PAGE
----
Ripples of Primary Physician Shortage Felt By Oscoda County Clinics

“I’m not sure that this problem will ever be recovered.”

The problem… A shortage of primary care physicians in Michigan.

A new report shows it’s becoming a serious issue.

The report by the citizens research council says 75-percent of Michigan’s counties have a doctor shortage in at least one field of medicine.

The report cited Oscoda County as one of four in the state with the fewest physicians.

It only has two clinics, one in Mio and another in Fairview.

New at six — 9&10’s Cody Boyer and photojournalist Jeff Blakeman stopped by the Fairview Clinic to learn more about the problem.

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The number of new physicians is decreasing.

At the same time, more physicians plan to leave the field of medicine in one way or another.

“I believe this is a shift in how health care is going to go with the emphasis on primary care,” says Cheryl Henry

Cheryl Henry is the nurse practitioner at the Fairview Clinic.

She is also the sole health care provider for the clinic, one of only a handful in the entire county.

“When I first started here, we did have a physician. He moved,” Henry says. “Another physician came in and worked just part-time and then he retired.”

According to the Citizens Research Council, Oscoda County lacks doctors in all primary health care fields.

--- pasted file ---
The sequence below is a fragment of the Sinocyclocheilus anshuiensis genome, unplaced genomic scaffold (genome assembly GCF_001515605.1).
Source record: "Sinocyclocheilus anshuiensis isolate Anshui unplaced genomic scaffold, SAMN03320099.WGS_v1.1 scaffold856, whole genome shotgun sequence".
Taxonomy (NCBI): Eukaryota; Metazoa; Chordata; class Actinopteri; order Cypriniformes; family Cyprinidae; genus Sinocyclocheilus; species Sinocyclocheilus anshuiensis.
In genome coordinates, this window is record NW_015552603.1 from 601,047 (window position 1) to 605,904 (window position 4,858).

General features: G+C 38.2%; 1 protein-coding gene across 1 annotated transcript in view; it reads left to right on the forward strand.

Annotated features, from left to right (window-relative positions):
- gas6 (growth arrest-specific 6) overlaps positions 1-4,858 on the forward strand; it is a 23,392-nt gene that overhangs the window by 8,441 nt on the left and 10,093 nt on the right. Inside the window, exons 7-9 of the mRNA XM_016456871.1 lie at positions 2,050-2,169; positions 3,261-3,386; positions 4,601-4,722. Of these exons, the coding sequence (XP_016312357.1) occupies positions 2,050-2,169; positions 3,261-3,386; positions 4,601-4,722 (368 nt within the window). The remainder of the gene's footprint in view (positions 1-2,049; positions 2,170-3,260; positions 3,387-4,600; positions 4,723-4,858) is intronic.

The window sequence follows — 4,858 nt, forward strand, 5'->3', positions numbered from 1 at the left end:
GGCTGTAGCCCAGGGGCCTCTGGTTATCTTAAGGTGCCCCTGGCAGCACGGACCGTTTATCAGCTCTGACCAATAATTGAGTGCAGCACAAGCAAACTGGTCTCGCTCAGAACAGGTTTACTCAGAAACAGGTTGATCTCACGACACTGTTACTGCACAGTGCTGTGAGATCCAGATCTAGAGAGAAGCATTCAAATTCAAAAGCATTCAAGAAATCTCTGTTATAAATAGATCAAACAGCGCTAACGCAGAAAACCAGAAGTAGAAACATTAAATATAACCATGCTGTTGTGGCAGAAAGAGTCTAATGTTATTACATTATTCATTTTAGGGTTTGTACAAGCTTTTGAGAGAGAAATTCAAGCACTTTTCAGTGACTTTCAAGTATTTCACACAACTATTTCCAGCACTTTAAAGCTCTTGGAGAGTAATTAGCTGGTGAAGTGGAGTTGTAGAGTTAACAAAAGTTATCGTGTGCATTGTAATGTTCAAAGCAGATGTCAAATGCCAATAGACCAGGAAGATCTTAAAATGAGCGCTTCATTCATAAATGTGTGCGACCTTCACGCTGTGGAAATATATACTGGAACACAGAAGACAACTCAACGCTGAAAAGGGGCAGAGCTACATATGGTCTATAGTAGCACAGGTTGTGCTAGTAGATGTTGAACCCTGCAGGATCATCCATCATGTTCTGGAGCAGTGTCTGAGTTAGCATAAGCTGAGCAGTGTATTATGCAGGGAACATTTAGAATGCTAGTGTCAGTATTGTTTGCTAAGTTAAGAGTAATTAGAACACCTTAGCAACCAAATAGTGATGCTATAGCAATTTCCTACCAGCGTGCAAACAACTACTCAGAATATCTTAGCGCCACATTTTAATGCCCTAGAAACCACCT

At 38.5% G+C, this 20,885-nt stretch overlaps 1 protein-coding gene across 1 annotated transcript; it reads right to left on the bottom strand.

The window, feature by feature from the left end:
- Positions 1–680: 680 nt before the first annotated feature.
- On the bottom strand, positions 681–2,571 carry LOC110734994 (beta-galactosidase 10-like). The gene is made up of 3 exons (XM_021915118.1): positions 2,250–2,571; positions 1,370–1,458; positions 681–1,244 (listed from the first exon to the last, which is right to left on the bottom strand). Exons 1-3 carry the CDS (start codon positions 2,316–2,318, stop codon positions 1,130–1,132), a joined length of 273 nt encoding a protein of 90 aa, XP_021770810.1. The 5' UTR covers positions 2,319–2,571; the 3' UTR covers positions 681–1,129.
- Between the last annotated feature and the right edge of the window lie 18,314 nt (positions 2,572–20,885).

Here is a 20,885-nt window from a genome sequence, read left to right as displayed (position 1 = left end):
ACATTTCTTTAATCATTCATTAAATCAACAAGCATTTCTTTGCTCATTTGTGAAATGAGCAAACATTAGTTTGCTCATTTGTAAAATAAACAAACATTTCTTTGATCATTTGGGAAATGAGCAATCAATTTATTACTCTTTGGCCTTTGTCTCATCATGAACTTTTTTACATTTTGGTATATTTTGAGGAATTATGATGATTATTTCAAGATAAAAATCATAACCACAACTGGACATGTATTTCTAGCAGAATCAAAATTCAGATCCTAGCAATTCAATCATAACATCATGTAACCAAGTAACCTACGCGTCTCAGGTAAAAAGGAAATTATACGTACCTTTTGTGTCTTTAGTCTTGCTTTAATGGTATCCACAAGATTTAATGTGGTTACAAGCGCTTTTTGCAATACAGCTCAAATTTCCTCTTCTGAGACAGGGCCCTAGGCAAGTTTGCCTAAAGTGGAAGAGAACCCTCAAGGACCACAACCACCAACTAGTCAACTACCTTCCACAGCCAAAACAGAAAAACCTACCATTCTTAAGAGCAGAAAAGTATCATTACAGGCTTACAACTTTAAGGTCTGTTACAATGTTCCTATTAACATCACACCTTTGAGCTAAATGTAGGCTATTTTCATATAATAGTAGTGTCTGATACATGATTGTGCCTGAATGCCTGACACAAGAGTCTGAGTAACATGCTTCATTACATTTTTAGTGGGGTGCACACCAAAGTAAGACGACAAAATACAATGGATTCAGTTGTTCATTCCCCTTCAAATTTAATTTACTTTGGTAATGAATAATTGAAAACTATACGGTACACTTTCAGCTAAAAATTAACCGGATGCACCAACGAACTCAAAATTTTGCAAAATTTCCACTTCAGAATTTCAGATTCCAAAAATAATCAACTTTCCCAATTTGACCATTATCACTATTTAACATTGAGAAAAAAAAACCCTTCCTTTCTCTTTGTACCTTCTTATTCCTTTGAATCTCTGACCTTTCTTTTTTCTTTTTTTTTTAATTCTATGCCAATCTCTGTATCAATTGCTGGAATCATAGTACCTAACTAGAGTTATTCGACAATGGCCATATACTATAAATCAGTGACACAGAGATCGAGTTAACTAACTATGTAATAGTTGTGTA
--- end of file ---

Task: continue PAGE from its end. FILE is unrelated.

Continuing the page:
Cheryl says that’s probably not going to change.

“Michigan does have a shortage, as does the rest of the nation, but the shortage is not likely to be overcome because the residency programs for those medical students coming out of their schooling, there aren’t as many openings,” Henry says.

She says a population shift in her area has also contributed to the local shortage.

“Just in the 10 years that i’ve been practicing here, there has been a population shift,” Henry says. “It’s an aging population here, so a number have expired or moved on to different parts of the state to live with children after one of the spouses dies.”

The Fairview Clinic will keep helping those who need help … And find treatment for more serious medical issues.

But cheryl believes the worst is yet to come.

“From a physician shortage standpoint, I think it’s just a sign of the times,” Henry says. “This is how the industry is going to shift. There will always be some in the general practice, but I don’t think there will ever be as many as there were.”

More than 50-percent of our viewing area also has major shortages in other areas of primary care, but not in all areas.

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